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x-esiv-4c
20-10-2008, 12:15
Over the weekend I was at a local GW. Being a GW on a Saturday it was swamped with kids (important later). A patron came with a box and set it down on a table. The box was filled with back issues of white-dwarf...all at around issue 100, loaded with rogue trader goodness.
Naturally kids flocked to this pandora's box. I noticed that some took to the old material with curiosity, looking at the old models and rules. They were shocked to see beastmen in IG armies and wondered what the "cl" stat was. Other kids flipped through the WDs and put them down. It didn't hit me until later in the day that the kids that took no interest in the back issues of WD also had unpainted armies (SM mostly) marred in mold-lines and put together with the manual dexterity of a sock whilst those that took interest had (on the whole) painted armies with scenic bases and conversions.
Meh...I thought it to be interesting.

Thommy H
20-10-2008, 13:19
Doesn't surprise me.

Sweeping and possibly offensive generalisation ahead - read at your own risk:

People who don't have pride enough in their armies to build them properly, paint them to the best of their ability (you don't have to do it well, just do the best you can in the time you have) and invest in the background and imagery (at least give your General/HQ a name or something...) are only really interested in winning. If you're only interested in winning, you have no love of models, no appreciation for painting and, most relevant to this topic, no nostalgia about the hobby. Why would you care about WD issues from when the games were totally different? No tactics articles you can even use any more. Old models? Who cares about models - they don't give any advantage in the game.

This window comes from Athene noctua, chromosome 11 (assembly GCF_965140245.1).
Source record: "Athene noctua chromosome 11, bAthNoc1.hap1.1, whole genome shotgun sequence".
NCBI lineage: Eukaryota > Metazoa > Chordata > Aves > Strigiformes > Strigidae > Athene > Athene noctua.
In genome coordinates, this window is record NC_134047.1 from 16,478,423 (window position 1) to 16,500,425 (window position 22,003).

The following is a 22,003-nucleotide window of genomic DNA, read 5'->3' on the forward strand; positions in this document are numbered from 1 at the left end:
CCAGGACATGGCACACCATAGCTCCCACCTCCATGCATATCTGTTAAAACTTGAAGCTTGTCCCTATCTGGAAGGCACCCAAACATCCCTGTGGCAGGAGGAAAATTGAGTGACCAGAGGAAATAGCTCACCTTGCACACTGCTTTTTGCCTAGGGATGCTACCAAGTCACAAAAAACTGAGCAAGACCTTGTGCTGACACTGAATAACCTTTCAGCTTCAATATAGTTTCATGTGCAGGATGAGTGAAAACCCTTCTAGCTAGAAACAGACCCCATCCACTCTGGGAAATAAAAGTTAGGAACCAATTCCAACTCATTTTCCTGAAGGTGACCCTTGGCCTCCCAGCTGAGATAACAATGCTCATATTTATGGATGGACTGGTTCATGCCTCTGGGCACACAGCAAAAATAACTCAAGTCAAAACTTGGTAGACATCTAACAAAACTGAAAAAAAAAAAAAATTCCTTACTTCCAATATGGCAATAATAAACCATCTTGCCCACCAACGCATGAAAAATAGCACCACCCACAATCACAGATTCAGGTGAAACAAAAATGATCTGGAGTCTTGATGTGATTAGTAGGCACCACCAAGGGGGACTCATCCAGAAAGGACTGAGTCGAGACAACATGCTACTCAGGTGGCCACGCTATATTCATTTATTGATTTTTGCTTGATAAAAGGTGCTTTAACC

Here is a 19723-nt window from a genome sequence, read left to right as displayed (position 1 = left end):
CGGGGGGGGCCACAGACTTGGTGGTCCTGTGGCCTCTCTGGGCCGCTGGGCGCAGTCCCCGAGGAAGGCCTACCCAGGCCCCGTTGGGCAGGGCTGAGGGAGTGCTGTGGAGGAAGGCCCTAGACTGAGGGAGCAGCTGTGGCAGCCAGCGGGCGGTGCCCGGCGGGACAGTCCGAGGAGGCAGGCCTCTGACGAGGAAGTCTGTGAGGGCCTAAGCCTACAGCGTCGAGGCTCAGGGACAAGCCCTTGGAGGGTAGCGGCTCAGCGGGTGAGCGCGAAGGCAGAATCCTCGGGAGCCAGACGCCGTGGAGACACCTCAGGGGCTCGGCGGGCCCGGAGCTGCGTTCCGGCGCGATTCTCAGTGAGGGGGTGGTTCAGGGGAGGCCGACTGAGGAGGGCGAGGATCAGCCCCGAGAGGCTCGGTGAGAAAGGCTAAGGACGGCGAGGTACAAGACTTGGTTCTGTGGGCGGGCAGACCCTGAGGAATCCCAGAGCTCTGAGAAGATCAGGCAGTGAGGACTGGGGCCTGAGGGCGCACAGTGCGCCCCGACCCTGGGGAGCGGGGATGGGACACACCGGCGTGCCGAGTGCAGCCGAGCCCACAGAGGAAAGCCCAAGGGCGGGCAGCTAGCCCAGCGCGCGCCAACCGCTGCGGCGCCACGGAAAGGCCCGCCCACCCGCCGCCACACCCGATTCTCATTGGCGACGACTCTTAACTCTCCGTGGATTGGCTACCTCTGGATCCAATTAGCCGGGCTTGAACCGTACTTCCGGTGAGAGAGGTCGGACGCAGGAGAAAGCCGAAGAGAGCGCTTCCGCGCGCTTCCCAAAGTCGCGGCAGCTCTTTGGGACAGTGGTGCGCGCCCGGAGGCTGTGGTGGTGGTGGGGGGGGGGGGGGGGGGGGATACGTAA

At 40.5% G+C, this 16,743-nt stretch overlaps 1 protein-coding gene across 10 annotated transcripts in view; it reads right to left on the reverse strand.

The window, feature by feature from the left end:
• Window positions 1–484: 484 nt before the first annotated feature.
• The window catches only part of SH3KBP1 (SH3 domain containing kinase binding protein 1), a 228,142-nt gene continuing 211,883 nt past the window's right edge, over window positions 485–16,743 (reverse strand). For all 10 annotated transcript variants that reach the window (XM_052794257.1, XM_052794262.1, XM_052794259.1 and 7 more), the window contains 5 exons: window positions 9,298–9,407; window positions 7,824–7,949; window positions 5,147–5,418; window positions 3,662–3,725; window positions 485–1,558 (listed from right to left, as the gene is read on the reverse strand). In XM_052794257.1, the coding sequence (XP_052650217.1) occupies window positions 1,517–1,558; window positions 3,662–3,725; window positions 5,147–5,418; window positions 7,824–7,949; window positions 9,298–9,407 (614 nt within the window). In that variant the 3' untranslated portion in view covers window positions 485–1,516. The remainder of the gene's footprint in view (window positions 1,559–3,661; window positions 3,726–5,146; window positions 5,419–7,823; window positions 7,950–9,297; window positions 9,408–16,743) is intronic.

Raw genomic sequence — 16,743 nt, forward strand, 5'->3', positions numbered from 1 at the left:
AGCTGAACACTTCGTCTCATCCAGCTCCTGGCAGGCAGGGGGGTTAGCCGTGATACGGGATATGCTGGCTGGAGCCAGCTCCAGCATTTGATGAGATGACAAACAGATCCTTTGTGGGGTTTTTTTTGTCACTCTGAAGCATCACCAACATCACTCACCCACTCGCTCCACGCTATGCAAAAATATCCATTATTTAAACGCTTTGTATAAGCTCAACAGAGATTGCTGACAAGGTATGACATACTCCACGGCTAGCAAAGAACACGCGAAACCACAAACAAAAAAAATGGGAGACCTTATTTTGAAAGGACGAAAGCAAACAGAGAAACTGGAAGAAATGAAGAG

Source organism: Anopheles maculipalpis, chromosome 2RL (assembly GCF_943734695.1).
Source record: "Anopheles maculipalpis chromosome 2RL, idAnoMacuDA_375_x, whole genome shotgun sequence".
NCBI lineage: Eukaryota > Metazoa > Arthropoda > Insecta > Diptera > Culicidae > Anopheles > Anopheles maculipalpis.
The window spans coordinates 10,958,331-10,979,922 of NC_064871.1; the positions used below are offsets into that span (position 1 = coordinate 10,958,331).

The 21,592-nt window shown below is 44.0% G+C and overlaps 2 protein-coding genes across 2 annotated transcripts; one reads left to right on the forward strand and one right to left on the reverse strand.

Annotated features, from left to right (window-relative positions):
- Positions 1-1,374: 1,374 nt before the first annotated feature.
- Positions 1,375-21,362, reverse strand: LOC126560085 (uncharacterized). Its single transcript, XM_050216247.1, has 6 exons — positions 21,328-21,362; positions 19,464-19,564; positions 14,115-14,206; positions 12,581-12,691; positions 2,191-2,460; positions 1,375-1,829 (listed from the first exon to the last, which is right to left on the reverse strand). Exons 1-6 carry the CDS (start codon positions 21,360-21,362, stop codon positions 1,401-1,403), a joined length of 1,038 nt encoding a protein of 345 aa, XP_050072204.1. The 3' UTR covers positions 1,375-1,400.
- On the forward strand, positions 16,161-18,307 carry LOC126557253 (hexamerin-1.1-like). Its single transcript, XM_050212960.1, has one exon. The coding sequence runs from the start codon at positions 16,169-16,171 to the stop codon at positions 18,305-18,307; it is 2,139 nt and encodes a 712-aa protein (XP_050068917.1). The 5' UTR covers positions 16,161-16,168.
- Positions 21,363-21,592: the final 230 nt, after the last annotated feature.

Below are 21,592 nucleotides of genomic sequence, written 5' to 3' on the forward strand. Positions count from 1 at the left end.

A lot of kids get into GW games to win. That's what kids like to do: beat their friends at stuff. It's an important stage of human development, but some people just don't grow out of it and sometimes the way society is geared doesn't help that. There's a reason most people find arrogance, greed and excessive competitiveness repugnant though - it's something you're supposed to leave behind in childhood. An adult displaying these kinds of traits almost always comes across as immature.

Hopefully there weren't too many adult gamers who weren't interested in the back issues. I know I'd have instantly dropped whatever game I was playing to read through all the back issues.

x-esiv-4c
20-10-2008, 13:27
Funny you mentioned that actually. Most of the older games stopped in their tracks to read the WDs.

It was funny to hear things like:
"Wow, they have D&D rules in this issue!"
"Look at this! This plaguebearer has a plasma gun!"
"Whats a psyk-out grenade?"

Good times.

Radium
20-10-2008, 13:30
I know what you guys mean.